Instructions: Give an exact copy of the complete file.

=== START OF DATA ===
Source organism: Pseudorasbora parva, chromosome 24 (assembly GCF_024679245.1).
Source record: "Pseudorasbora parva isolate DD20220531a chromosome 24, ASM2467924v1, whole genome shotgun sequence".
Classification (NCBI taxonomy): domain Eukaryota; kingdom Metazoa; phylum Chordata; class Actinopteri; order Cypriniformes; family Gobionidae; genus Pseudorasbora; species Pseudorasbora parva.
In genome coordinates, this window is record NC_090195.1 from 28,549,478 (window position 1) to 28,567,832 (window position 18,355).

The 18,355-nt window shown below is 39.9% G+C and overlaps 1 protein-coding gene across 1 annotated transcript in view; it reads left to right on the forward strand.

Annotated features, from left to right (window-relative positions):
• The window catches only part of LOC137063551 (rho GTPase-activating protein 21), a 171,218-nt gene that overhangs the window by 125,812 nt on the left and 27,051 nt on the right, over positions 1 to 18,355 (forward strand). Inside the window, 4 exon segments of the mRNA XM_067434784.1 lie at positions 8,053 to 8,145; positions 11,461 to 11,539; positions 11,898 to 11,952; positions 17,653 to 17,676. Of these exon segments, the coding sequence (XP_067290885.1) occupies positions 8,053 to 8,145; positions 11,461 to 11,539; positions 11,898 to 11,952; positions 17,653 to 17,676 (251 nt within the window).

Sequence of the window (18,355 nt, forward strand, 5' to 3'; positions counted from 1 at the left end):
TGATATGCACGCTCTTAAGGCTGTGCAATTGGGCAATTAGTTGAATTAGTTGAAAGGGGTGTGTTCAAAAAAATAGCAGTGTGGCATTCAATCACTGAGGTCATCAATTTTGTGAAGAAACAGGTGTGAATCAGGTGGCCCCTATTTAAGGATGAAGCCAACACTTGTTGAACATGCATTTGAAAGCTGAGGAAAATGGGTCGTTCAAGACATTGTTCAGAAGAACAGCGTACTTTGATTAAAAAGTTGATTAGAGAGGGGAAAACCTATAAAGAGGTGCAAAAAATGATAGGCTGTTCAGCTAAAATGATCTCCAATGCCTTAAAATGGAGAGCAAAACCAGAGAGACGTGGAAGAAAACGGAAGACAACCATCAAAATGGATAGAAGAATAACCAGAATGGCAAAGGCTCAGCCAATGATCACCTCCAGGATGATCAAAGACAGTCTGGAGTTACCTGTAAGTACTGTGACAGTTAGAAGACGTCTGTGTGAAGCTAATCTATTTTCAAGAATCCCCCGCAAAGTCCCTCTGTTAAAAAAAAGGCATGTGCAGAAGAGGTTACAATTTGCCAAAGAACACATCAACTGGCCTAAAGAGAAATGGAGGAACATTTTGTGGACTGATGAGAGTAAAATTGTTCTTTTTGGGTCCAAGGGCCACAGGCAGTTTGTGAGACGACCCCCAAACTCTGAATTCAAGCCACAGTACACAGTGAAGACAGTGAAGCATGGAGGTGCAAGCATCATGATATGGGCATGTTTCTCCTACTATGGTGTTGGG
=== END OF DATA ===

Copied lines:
Source organism: Pseudorasbora parva, chromosome 24 (assembly GCF_024679245.1).
Source record: "Pseudorasbora parva isolate DD20220531a chromosome 24, ASM2467924v1, whole genome shotgun sequence".
Classification (NCBI taxonomy): domain Eukaryota; kingdom Metazoa; phylum Chordata; class Actinopteri; order Cypriniformes; family Gobionidae; genus Pseudorasbora; species Pseudorasbora parva.
In genome coordinates, this window is record NC_090195.1 from 28,549,478 (window position 1) to 28,567,832 (window position 18,355).

The 18,355-nt window shown below is 39.9% G+C and overlaps 1 protein-coding gene across 1 annotated transcript in view; it reads left to right on the forward strand.

Annotated features, from left to right (window-relative positions):
• The window catches only part of LOC137063551 (rho GTPase-activating protein 21), a 171,218-nt gene that overhangs the window by 125,812 nt on the left and 27,051 nt on the right, over positions 1 to 18,355 (forward strand). Inside the window, 4 exon segments of the mRNA XM_067434784.1 lie at positions 8,053 to 8,145; positions 11,461 to 11,539; positions 11,898 to 11,952; positions 17,653 to 17,676. Of these exon segments, the coding sequence (XP_067290885.1) occupies positions 8,053 to 8,145; positions 11,461 to 11,539; positions 11,898 to 11,952; positions 17,653 to 17,676 (251 nt within the window).

Sequence of the window (18,355 nt, forward strand, 5' to 3'; positions counted from 1 at the left end):
TGATATGCACGCTCTTAAGGCTGTGCAATTGGGCAATTAGTTGAATTAGTTGAAAGGGGTGTGTTCAAAAAAATAGCAGTGTGGCATTCAATCACTGAGGTCATCAATTTTGTGAAGAAACAGGTGTGAATCAGGTGGCCCCTATTTAAGGATGAAGCCAACACTTGTTGAACATGCATTTGAAAGCTGAGGAAAATGGGTCGTTCAAGACATTGTTCAGAAGAACAGCGTACTTTGATTAAAAAGTTGATTAGAGAGGGGAAAACCTATAAAGAGGTGCAAAAAATGATAGGCTGTTCAGCTAAAATGATCTCCAATGCCTTAAAATGGAGAGCAAAACCAGAGAGACGTGGAAGAAAACGGAAGACAACCATCAAAATGGATAGAAGAATAACCAGAATGGCAAAGGCTCAGCCAATGATCACCTCCAGGATGATCAAAGACAGTCTGGAGTTACCTGTAAGTACTGTGACAGTTAGAAGACGTCTGTGTGAAGCTAATCTATTTTCAAGAATCCCCCGCAAAGTCCCTCTGTTAAAAAAAAGGCATGTGCAGAAGAGGTTACAATTTGCCAAAGAACACATCAACTGGCCTAAAGAGAAATGGAGGAACATTTTGTGGACTGATGAGAGTAAAATTGTTCTTTTTGGGTCCAAGGGCCACAGGCAGTTTGTGAGACGACCCCCAAACTCTGAATTCAAGCCACAGTACACAGTGAAGACAGTGAAGCATGGAGGTGCAAGCATCATGATATGGGCATGTTTCTCCTACTATGGTGTTGGG